In the past, one of the key advantages of buying a Microsoft Corporation (NASDAQ:MSFT) Windows PC was for its backwards compatibility with applications designed for previous versions of Windows. For the end user, it meant you wouldn’t have to repurchase all of your software when upgrading to a new Windows PC. Nowadays, the rise of cloud computing and Web applications has changed the collective mind-set that backwards compatibility is a must-have feature.
A new world
Gartner Inc (NYSE:IT) believes that the public cloud computing industry will grow by 18.5% to become a $131 billion worldwide industry this year. The software-as-a-service market, which consists of Web-based applications, is expected to become a $19.3 billion sub-industry. For the end user, the beauty of the cloud is that your applications will often work on a host of different devices, meaning you have more flexibility to be operating system-agnostic. In this context, the operating system becomes less important and the focus becomes geared toward the user experience.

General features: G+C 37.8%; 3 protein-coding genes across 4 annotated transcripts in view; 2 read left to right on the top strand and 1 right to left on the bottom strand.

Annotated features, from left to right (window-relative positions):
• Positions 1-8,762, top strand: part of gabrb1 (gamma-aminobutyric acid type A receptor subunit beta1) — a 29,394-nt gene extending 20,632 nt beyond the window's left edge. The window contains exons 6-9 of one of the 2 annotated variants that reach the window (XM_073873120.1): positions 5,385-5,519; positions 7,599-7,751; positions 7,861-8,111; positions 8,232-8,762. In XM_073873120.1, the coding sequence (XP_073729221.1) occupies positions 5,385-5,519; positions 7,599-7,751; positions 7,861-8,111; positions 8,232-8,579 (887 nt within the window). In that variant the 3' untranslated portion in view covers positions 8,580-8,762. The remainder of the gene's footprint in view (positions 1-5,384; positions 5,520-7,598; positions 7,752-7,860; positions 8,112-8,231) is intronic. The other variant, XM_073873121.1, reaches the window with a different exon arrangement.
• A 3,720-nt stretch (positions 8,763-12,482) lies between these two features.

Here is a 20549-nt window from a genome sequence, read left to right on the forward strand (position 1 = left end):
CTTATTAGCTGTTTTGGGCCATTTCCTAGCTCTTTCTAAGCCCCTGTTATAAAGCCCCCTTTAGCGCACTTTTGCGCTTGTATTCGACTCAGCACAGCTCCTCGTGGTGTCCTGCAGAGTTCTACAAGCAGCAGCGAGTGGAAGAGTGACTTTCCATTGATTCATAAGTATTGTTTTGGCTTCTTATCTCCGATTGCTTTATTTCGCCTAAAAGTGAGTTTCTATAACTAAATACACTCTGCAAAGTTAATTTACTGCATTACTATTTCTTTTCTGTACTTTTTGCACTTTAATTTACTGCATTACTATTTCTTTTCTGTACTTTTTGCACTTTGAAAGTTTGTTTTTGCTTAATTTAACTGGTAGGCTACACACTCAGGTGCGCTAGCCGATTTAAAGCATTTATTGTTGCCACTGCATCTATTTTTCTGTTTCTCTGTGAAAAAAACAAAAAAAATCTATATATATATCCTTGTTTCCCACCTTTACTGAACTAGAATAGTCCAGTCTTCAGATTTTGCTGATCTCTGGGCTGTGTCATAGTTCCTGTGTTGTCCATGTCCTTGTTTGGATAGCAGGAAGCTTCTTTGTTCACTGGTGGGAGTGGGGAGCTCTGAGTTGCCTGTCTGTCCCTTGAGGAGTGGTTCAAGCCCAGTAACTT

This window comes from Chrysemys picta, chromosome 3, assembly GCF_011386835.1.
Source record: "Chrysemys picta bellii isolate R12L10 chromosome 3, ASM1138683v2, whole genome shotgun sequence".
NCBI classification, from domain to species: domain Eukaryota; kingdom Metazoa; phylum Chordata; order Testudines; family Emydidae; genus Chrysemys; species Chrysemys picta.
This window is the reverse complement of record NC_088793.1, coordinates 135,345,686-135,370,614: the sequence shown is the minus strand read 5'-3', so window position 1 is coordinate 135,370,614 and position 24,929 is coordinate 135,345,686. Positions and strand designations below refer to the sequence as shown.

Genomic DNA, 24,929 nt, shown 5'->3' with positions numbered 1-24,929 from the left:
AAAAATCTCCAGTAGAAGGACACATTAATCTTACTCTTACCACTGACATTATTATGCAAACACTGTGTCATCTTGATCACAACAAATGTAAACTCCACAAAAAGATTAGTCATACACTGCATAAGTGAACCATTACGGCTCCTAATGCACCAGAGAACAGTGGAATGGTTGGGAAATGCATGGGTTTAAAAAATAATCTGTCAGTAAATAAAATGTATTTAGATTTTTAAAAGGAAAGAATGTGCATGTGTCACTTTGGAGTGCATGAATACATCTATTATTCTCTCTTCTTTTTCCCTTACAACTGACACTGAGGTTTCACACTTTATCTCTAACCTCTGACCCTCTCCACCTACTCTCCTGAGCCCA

Between the radical departure from its past and poor customer reception, Windows 8 hasn’t exactly been regarded as an operating system with an excellent user experience. In the age of mobile computing, it’s become clear that simplicity and ease of use have taken a central role in the user experience. Since Microsoft Corporation (NASDAQ:MSFT) didn’t exactly nail that concept with Windows 8, the hope is that Windows 8.1 will address key user issues and improve reception.
The bigger elephant
Fueled by the explosive rise of mobile computing, it’s likely that cloud computing will continue to grow in importance to the everyday user. Consequently, the more applications made available through the cloud, the lower the value of backwards compatibility. In this context, future Windows sales are likely to be largely driven by user experience and price. Although Intel Bay Trail will help drive down the price of Windows 8 devices, introduce new form factors, and make the Windows ecosystem more competitive against mobile computing, it’s not going to change the Windows 8 user experience.
Judging by the lack of improvements, I’m not sure Windows 8.1 will, either.
The article Can Backwards Compatibility Save the PC? originally appeared on Fool.com.
Fool contributor Steve Heller owns shares of Intel. The Motley Fool recommends Gartner and Intel and owns shares of Intel and Microsoft.
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